Our scripture reading today: Luke 2:1-21 The Voice (VOICE)
2 Around the time of Elizabeth’s amazing pregnancy and John’s birth, the emperor in Rome, Caesar Augustus, required everyone in the Roman Empire to participate in a massive census— 2 the first census since Quirinius had become governor of Syria. 3 Each person had to go to his or her ancestral city to be counted.
4-5 Mary’s fiancé Joseph, from Nazareth in Galilee, had to participate in the census in the same way everyone else did. Because he was a descendant of King David, his ancestral city was Bethlehem, David’s birthplace. Mary, who was now late in her pregnancy that the messenger Gabriel had predicted, 6 accompanied Joseph. While in Bethlehem, she went into labor 7 and gave birth to her firstborn son. She wrapped the baby in a blanket and laid Him in a feeding trough because the inn had no room for them.
8 Nearby, in the fields outside of Bethlehem, a group of shepherds were guarding their flocks from predators in the darkness of night. 9 Suddenly a messenger of the Lord stood in front of them, and the darkness was replaced by a glorious light—the shining light of God’s glory. They were terrified!
The angel of the Lord said: 10 Don’t be afraid! Listen! I bring good news, news of great joy, news that will affect all people everywhere. 11 Today, in the city of David, a Liberator has been born for you! He is the promised Anointed One, the Supreme Authority! 12 You will know you have found Him when you see a baby, wrapped in a blanket, lying in a feeding trough.
13 At that moment, the first heavenly messenger was joined by thousands of other messengers—a vast heavenly choir. They praised God.
14 Heavenly Choir: To the highest heights of the universe, glory to God! And on earth, peace among all people who bring pleasure to God!
15 As soon as the heavenly messengers disappeared into heaven, the shepherds were buzzing with conversation.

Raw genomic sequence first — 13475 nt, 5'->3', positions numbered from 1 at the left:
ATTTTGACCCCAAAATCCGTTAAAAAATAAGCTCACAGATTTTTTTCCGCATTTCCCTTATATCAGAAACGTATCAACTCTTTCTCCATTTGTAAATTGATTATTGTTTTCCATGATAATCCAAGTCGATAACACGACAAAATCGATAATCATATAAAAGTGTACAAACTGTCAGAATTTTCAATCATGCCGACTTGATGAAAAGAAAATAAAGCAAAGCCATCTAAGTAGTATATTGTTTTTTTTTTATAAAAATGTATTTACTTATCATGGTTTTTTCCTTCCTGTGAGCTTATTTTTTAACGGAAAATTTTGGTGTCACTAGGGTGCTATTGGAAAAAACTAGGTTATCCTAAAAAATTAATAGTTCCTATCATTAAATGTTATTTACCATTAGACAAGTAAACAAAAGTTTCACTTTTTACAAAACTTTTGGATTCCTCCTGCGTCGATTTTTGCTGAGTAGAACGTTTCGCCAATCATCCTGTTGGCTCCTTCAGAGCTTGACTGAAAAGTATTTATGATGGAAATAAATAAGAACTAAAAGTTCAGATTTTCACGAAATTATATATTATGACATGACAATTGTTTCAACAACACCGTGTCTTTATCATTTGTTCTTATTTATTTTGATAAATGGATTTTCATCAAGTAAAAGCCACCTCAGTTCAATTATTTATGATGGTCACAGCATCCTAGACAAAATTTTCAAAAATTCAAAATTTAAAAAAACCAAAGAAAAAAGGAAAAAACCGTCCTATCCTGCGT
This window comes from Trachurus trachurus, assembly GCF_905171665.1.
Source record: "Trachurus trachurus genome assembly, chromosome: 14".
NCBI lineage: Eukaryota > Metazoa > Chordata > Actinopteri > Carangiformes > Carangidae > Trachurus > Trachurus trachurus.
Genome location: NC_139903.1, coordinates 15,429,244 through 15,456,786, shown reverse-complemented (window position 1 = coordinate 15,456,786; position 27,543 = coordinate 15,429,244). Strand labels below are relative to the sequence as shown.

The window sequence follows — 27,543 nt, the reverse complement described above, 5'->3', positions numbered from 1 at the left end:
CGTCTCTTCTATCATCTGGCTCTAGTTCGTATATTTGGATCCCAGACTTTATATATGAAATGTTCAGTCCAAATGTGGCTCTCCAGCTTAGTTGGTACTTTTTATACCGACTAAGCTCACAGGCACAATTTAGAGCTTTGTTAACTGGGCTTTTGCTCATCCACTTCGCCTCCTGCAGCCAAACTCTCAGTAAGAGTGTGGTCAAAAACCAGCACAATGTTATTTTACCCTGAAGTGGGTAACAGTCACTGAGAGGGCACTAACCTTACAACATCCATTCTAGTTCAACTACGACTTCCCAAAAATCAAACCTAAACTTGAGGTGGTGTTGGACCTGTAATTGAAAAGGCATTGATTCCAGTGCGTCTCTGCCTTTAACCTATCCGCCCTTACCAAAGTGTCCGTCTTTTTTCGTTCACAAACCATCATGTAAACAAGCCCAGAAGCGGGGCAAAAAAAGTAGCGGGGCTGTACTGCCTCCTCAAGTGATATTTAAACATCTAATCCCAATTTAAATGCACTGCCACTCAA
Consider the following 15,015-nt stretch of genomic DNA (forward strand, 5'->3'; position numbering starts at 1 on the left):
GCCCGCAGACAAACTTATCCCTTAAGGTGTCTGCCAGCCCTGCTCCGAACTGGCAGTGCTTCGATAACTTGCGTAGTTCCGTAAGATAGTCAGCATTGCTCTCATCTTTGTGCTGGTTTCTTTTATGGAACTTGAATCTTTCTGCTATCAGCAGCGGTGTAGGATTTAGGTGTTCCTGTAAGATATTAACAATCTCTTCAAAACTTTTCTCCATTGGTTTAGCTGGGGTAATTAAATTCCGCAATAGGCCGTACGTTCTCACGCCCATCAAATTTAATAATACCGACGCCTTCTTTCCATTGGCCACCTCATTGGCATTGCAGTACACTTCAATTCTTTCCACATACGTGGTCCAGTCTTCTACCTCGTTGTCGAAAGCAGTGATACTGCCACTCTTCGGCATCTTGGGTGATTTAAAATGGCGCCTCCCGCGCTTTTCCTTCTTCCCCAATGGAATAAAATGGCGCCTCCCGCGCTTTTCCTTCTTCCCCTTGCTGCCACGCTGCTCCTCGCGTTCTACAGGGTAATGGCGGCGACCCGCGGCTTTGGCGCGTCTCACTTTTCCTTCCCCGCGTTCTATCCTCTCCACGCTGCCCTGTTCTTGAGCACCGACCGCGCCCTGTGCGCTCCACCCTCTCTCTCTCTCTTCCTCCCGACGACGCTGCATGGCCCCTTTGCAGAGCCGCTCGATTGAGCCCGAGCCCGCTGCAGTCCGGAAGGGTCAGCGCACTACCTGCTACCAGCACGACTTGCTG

Shepherds: Let’s rush down to Bethlehem right now! Let’s see what’s happening! Let’s experience what the Lord has told us about!
16 So they ran into town, and eventually they found Mary and Joseph and the baby lying in the feeding trough. After they saw the baby, 17 they spread the story of what they had experienced and what had been said to them about this child. 18 Everyone who heard their story couldn’t stop thinking about its meaning. 19 Mary, too, pondered all of these events, treasuring each memory in her heart.
20 The shepherds returned to their flocks, praising God for all they had seen and heard, and they glorified God for the way the experience had unfolded just as the heavenly messenger had predicted.
21 Eight days after His birth, the baby was circumcised in keeping with Jewish religious requirements, and He was named Jesus, the name the messenger had given Him before His conception in Mary’s womb.
So let me ask you. — have you ever thought about your hands? They separate us from all animals except monkeys and apes.
We have a thumb; others do not. With that thumb, we can make and use tools; others cannot.
Because of tools, we can make and use machines and computers and cars and all kinds of great food. We can paint incredible pictures, erect tall building, launch rockets into space, and many more things non-humans cannot
Now think about a baby’s hands,
Small and delicate
Older babies can hold a rattle or a bottle.
Even new babies will grip an offered finger.
It is a natural reflex.
Small hands . . . delicate hands . . . beautiful hands
Now go back with me 2000 years. In Bethlehem, there was a manger. It was rough hewn. Probably out of wood or stone. Things that were sort of like “boxes” were put there to hold the animal’s food while they ate. In the manger scenes with which we are familiar, the “box” is small and barely holds the baby. We mostly call it the ‘manger’ today. In reality, it was huge and heavy. It had to be. Oxen, camels and other large animals ate, rubbed and pushed all at the same time.
This was a “box” to feed farm animals, not a family dog, and into this “box” a baby was laid. At first, he was tightly wrapped in strips of cloth to make him feel secure. Eventually, his hands came free. Small hands . . . delicate hands . . . beautiful hands. These hands began to explore his world, the world of the manger. Delicate hands exploring rough wood (or maybe it could have been made out of stone). Hands that could not completely encircle your thumb. Look at your thumb.
These are the same hands that, later, were nailed to an old rugged cross. These are the same hands that, though scarred, folded the burial cloth before leaving the tomb in victory. These are the same hands that reach down and help us through our lives.
Whenever you see a manger scene, remember the reason this baby came to Earth. One reason only. To die for you. The calendar may shout ‘Christmas!’ But the reason is ‘Easter’! Think about it.